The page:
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image: The Global Science Era

The Global Science Era

By | May 1, 2016

As international collaboration becomes increasingly common, researchers must work to limit their own biases and let cultural diversity enhance their work.

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image: The Zombie Literature

The Zombie Literature

By | May 1, 2016

Retractions are on the rise. But reams of flawed research papers persist in the scientific literature. Is it time to change the way papers are published?

8 Comments

image: To Each Animal Its Own Cognition

To Each Animal Its Own Cognition

By | May 1, 2016

The study of nonhuman intelligence is coming into its own as researchers realize the unique contexts in which distinct species learn and behave.

3 Comments

image: Antibodies Prevent HIV Infection in Monkeys

Antibodies Prevent HIV Infection in Monkeys

By | April 29, 2016

Infusing anti-HIV antibodies provides macaques with protection against infection for up to six months, according to a study.

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image: Zika-Infected Monkeys in Brazil

Zika-Infected Monkeys in Brazil

By | April 28, 2016

The viral strain scientists isolated from two nonhuman primates is identical to the one circulating among humans.

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image: Study: “Dirty” Mice More Humanlike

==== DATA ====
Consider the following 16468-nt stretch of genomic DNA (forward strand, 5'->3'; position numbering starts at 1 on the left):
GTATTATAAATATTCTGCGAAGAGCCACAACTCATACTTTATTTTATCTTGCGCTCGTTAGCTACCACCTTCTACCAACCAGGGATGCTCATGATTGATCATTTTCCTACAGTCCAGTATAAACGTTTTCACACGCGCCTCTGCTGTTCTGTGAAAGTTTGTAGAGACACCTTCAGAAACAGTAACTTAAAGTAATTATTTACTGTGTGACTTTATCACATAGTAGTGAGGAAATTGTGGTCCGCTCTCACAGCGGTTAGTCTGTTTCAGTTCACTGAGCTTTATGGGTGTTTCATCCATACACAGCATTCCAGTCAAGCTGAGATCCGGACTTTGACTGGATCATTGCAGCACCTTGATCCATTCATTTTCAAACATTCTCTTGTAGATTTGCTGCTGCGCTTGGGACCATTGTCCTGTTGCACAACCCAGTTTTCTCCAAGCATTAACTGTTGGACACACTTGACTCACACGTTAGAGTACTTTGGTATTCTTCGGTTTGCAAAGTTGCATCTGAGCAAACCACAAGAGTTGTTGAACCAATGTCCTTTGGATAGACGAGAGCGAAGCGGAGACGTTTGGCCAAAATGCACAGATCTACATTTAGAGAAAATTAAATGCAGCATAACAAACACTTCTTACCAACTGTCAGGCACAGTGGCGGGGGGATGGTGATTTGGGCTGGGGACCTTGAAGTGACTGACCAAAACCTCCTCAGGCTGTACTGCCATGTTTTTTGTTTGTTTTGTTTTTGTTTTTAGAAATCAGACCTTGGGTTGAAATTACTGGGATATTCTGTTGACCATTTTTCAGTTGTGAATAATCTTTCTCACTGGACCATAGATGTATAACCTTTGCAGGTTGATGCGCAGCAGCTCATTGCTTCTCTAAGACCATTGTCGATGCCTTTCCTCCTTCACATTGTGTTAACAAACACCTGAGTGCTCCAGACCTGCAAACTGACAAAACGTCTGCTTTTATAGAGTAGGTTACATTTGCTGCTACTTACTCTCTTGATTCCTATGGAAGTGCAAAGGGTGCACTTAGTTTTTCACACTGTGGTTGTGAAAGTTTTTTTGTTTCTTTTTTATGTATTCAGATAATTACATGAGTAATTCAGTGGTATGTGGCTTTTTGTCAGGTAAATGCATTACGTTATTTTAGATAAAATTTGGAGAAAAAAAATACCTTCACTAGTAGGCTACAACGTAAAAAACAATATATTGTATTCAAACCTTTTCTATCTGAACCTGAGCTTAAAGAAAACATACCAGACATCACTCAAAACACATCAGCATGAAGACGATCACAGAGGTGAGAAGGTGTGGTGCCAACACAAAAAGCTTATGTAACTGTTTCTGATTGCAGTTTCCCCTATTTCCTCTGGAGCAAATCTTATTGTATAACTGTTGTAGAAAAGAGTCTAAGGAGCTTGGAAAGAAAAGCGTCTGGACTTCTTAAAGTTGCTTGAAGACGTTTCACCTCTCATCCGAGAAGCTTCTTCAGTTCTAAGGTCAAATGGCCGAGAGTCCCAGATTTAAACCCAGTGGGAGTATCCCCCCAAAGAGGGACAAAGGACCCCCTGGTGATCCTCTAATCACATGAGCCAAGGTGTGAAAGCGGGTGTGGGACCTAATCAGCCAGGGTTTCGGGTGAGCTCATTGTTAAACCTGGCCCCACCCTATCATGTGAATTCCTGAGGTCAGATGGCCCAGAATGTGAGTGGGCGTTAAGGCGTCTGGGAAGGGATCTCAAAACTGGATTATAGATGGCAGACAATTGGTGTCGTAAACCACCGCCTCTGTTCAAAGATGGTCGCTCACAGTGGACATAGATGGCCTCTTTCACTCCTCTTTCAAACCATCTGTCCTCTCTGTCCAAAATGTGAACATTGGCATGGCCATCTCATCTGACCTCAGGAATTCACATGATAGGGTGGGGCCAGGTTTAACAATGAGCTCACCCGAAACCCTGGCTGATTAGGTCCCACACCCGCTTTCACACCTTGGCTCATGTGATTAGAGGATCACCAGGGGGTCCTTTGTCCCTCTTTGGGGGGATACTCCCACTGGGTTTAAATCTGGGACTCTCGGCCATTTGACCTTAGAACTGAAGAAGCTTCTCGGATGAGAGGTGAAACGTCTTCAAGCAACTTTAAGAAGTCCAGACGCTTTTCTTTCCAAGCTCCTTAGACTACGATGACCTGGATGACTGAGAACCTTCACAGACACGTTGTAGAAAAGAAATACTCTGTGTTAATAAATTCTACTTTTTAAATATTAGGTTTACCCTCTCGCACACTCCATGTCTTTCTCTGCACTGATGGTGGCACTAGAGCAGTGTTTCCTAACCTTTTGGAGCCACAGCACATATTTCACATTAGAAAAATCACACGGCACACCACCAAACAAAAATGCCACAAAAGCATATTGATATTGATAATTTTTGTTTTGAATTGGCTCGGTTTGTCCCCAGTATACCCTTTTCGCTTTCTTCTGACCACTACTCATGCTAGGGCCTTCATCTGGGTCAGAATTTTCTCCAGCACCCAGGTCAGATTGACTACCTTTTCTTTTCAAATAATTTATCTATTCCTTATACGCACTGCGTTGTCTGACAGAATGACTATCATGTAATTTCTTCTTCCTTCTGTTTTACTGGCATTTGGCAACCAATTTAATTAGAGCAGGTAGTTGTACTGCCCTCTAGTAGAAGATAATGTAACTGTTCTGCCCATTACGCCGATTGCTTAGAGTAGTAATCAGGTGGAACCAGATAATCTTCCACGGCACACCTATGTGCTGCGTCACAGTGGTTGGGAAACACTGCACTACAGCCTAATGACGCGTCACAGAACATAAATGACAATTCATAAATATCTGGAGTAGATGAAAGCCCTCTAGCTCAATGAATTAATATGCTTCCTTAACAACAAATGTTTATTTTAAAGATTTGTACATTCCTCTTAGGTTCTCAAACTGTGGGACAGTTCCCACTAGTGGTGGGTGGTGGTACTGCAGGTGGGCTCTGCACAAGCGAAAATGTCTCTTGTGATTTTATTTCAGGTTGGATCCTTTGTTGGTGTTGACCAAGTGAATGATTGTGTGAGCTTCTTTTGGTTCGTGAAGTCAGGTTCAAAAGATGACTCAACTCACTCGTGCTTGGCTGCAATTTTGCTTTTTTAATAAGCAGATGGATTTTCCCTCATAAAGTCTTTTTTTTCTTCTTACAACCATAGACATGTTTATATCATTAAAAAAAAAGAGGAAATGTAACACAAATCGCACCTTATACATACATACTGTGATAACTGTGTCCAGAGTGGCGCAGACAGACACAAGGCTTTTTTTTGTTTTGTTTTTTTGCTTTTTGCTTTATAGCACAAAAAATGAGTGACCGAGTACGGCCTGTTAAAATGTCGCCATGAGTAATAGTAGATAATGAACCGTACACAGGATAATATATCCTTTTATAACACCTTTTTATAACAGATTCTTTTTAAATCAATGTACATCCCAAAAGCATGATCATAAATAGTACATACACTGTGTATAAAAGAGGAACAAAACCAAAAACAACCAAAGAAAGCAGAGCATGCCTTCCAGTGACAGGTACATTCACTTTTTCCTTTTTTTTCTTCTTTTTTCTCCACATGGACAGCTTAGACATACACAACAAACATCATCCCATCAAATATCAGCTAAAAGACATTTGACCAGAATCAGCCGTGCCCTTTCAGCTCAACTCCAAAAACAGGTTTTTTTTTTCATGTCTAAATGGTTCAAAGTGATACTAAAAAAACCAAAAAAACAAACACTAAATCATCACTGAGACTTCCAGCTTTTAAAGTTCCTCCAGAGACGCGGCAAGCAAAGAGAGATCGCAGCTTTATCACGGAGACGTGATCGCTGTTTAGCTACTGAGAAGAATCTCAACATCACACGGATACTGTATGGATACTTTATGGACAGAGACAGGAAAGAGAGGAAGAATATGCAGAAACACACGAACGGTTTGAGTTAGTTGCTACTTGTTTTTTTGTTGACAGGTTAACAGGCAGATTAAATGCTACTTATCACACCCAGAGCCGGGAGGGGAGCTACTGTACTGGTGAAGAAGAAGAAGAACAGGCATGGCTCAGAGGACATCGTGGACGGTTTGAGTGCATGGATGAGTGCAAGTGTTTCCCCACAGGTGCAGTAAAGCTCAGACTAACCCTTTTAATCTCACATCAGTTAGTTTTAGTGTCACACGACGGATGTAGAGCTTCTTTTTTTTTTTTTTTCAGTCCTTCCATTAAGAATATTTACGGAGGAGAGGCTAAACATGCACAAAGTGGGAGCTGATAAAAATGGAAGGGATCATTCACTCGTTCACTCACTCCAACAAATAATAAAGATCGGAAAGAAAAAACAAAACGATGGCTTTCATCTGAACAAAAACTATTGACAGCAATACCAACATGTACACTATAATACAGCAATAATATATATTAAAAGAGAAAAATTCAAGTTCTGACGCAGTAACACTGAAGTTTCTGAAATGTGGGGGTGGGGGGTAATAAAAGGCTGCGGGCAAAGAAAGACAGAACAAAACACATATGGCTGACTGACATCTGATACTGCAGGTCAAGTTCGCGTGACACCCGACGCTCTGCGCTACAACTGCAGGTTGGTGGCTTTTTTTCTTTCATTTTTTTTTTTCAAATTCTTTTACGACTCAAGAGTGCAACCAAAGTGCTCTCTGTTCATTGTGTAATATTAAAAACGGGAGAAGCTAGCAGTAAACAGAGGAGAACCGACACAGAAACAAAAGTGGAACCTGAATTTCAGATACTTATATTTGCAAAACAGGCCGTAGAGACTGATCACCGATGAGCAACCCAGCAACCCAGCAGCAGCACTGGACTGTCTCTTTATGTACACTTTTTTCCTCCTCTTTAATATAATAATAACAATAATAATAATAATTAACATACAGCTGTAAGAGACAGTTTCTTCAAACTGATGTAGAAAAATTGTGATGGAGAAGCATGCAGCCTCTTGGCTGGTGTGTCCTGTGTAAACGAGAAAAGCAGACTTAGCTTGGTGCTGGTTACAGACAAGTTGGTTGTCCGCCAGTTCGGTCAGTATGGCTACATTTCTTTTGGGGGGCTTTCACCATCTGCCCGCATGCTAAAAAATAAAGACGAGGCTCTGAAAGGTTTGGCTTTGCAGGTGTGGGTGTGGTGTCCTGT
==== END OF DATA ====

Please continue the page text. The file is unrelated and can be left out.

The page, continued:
Study: “Dirty” Mice More Humanlike

By | April 21, 2016

Housing laboratory mice with those reared in a pet store makes the lab rodents’ immune systems more similar to those of people.

2 Comments

image: Mapping Worldwide Zika Susceptibility

Mapping Worldwide Zika Susceptibility

By | April 19, 2016

More than 2 billion people may be at risk, according to a map of global environmental suitability for transmission of the virus.

1 Comment

image: AACR Q&A: Elaine Mardis

AACR Q&A: Elaine Mardis

By | April 18, 2016

The genomics pioneer shares the sessions she most looks forward to at this year’s American Association for Cancer Research annual meeting.

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image: Zika Transmitted via Anal Sex

Zika Transmitted via Anal Sex

By | April 15, 2016

The virus can be transmitted by unprotected anal sex between men, according to a CDC report.

1 Comment

image: Microglia Tamp Down Neurogenesis

Microglia Tamp Down Neurogenesis

By | April 7, 2016

The immune cells—known for clearing dead cells—also chew up live progenitors in neurogenic regions of mouse brains. 

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